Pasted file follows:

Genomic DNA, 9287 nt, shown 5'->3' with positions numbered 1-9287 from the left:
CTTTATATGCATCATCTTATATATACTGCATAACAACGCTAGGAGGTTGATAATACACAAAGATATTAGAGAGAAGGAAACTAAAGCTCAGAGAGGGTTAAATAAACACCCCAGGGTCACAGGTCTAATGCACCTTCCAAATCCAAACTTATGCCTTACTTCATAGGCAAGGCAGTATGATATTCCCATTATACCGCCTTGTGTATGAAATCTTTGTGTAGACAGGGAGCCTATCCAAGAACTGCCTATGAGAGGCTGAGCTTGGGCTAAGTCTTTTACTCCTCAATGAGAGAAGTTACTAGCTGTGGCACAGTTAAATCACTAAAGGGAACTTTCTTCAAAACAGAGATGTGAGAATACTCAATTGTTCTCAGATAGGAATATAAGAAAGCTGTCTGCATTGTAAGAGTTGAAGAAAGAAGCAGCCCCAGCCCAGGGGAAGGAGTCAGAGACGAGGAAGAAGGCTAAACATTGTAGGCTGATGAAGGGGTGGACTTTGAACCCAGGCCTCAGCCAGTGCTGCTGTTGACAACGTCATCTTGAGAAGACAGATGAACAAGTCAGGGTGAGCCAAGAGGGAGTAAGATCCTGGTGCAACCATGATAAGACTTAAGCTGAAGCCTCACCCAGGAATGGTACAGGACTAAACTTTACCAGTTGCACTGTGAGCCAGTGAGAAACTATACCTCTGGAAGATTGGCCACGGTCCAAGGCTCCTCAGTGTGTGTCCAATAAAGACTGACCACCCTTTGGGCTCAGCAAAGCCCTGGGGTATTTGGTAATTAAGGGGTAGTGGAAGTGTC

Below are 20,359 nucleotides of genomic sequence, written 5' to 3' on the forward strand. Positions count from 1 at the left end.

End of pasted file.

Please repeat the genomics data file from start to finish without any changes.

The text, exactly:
Genomic DNA, 9287 nt, shown 5'->3' with positions numbered 1-9287 from the left:
CTTTATATGCATCATCTTATATATACTGCATAACAACGCTAGGAGGTTGATAATACACAAAGATATTAGAGAGAAGGAAACTAAAGCTCAGAGAGGGTTAAATAAACACCCCAGGGTCACAGGTCTAATGCACCTTCCAAATCCAAACTTATGCCTTACTTCATAGGCAAGGCAGTATGATATTCCCATTATACCGCCTTGTGTATGAAATCTTTGTGTAGACAGGGAGCCTATCCAAGAACTGCCTATGAGAGGCTGAGCTTGGGCTAAGTCTTTTACTCCTCAATGAGAGAAGTTACTAGCTGTGGCACAGTTAAATCACTAAAGGGAACTTTCTTCAAAACAGAGATGTGAGAATACTCAATTGTTCTCAGATAGGAATATAAGAAAGCTGTCTGCATTGTAAGAGTTGAAGAAAGAAGCAGCCCCAGCCCAGGGGAAGGAGTCAGAGACGAGGAAGAAGGCTAAACATTGTAGGCTGATGAAGGGGTGGACTTTGAACCCAGGCCTCAGCCAGTGCTGCTGTTGACAACGTCATCTTGAGAAGACAGATGAACAAGTCAGGGTGAGCCAAGAGGGAGTAAGATCCTGGTGCAACCATGATAAGACTTAAGCTGAAGCCTCACCCAGGAATGGTACAGGACTAAACTTTACCAGTTGCACTGTGAGCCAGTGAGAAACTATACCTCTGGAAGATTGGCCACGGTCCAAGGCTCCTCAGTGTGTGTCCAATAAAGACTGACCACCCTTTGGGCTCAGCAAAGCCCTGGGGTATTTGGTAATTAAGGGGTAGTGGAAGTGTC

Below are 20,359 nucleotides of genomic sequence, written 5' to 3' on the forward strand. Positions count from 1 at the left end.